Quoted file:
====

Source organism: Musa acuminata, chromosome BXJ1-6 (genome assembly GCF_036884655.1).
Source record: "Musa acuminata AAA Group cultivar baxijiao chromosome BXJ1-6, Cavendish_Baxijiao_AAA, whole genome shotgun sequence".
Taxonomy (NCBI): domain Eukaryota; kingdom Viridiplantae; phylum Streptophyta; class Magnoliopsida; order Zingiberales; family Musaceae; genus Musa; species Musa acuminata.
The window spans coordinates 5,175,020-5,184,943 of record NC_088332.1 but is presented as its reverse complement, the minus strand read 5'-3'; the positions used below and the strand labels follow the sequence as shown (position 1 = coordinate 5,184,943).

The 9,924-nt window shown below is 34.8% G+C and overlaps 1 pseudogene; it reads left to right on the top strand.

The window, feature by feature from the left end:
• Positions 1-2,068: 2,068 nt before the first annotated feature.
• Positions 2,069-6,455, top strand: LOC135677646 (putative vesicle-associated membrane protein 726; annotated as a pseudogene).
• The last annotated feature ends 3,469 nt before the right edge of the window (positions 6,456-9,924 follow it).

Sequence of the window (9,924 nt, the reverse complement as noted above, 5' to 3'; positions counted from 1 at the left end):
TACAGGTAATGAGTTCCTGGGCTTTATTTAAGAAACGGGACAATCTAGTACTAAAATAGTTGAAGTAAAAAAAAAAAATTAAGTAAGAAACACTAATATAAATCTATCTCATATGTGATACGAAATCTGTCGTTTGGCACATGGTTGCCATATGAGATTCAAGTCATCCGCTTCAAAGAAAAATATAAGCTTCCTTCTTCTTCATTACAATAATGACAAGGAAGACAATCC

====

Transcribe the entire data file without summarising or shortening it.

Source organism: Musa acuminata, chromosome BXJ1-6 (genome assembly GCF_036884655.1).
Source record: "Musa acuminata AAA Group cultivar baxijiao chromosome BXJ1-6, Cavendish_Baxijiao_AAA, whole genome shotgun sequence".
Taxonomy (NCBI): domain Eukaryota; kingdom Viridiplantae; phylum Streptophyta; class Magnoliopsida; order Zingiberales; family Musaceae; genus Musa; species Musa acuminata.
The window spans coordinates 5,175,020-5,184,943 of record NC_088332.1 but is presented as its reverse complement, the minus strand read 5'-3'; the positions used below and the strand labels follow the sequence as shown (position 1 = coordinate 5,184,943).

The 9,924-nt window shown below is 34.8% G+C and overlaps 1 pseudogene; it reads left to right on the top strand.

The window, feature by feature from the left end:
• Positions 1-2,068: 2,068 nt before the first annotated feature.
• Positions 2,069-6,455, top strand: LOC135677646 (putative vesicle-associated membrane protein 726; annotated as a pseudogene).
• The last annotated feature ends 3,469 nt before the right edge of the window (positions 6,456-9,924 follow it).

Sequence of the window (9,924 nt, the reverse complement as noted above, 5' to 3'; positions counted from 1 at the left end):
TACAGGTAATGAGTTCCTGGGCTTTATTTAAGAAACGGGACAATCTAGTACTAAAATAGTTGAAGTAAAAAAAAAAAATTAAGTAAGAAACACTAATATAAATCTATCTCATATGTGATACGAAATCTGTCGTTTGGCACATGGTTGCCATATGAGATTCAAGTCATCCGCTTCAAAGAAAAATATAAGCTTCCTTCTTCTTCATTACAATAATGACAAGGAAGACAATCC